EU referendum debate prompts first resignation threat

The hits just keep on coming… The referendum debate has produced its first resignation threat. Stewart Jackson, Parliamentary Private Secretary to the Northern Ireland Secretary, Owen Patterson, says he will vote for the motion even if it costs him his job. The rumour mill suggests at least one other PPS has been hauled before the chief whip today. Now, the departure of a PPS, a "parliamentary aide" or "bag carrier", is hardly a death blow, but it does represent visible dissent from the government line, and resignations by actual ministers would certainly hurt.

Meanwhile, the debate itself been switched to next Monday - to enable William Hague to lead for the government and David Cameron to attend, Downing Street says. It looks as if all parties are planning to whip their MPs against the motion (at the time of writing, and things are shifting with some speed at the moment).

Will the visible presence of their leaders bring Tory dissidents into line? It might swing some MPs, particularly the phalanx of newcomers whose instinctive Euroscepticism wars with their equally instinctive loyalty to the leader who got them elected. Many of these resent whipping decisions which put them between a rock and a hard place, and wish the government had shrugged, noted that the motion would not have been binding and downplayed the whole thing... And when asked how they plan to vote, they start muttering about how difficult it all is.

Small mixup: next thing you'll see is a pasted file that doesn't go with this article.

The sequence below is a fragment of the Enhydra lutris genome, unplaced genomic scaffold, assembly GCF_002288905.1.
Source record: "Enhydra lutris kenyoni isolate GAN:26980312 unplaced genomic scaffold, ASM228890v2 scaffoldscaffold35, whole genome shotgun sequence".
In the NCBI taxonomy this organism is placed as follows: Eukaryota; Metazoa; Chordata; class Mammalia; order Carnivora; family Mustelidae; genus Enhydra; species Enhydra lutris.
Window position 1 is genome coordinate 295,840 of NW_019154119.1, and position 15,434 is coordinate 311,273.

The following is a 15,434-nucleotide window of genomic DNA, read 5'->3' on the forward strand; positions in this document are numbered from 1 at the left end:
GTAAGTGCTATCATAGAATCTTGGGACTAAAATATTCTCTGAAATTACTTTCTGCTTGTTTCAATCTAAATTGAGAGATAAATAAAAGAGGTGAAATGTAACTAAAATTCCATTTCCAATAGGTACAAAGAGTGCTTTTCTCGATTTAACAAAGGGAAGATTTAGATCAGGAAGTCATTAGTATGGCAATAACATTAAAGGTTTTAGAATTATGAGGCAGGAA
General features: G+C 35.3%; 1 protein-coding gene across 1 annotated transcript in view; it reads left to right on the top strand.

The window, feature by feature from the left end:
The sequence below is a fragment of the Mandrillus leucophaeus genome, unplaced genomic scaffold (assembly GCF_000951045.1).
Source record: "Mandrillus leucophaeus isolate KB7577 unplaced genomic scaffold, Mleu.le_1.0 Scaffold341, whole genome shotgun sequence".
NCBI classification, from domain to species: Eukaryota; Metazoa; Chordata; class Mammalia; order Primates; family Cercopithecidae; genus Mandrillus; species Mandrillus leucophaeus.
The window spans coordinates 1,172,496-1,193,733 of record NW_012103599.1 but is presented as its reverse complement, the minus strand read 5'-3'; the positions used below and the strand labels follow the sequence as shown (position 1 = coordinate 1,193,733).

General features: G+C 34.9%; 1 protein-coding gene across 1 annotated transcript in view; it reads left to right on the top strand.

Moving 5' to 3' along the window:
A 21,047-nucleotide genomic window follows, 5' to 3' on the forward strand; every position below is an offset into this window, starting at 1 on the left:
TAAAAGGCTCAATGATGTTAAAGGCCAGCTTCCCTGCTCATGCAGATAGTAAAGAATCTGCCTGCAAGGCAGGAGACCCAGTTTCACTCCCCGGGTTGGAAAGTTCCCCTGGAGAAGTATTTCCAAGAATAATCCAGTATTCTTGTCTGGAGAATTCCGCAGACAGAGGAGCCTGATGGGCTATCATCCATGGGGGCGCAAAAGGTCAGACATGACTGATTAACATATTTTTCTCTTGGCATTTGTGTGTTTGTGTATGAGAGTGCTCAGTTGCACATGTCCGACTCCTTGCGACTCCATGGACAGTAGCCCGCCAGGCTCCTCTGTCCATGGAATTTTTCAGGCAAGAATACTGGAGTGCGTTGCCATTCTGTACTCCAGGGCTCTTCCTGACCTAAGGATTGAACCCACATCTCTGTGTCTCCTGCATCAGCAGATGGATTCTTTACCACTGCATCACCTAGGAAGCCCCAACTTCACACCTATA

The Eurosceptic camp is keeping up the momentum by adding new signatures to the David Nuttall motion today. The total of Conservative MPs signing has passed 60 on today's order paper. And there are some interesting new names, notably John Whittingdale, the respected chair of the Culture Media and Sport Committee and several prominent new intake MPs. (Mr Jackson can presumably be added to the list as well.)

Some MPs are complaining about the parties applying the whip in a backbench debate - although on an issue of this magnitude it doesn't seem to be entirely unreasonable. But it may prove counter-productive. In this Parliament MPs have been much more rebellious and much more inclined to vote according to conscience, and plenty are more inclined to tell their whips how they are voting, rather than be told how they should vote.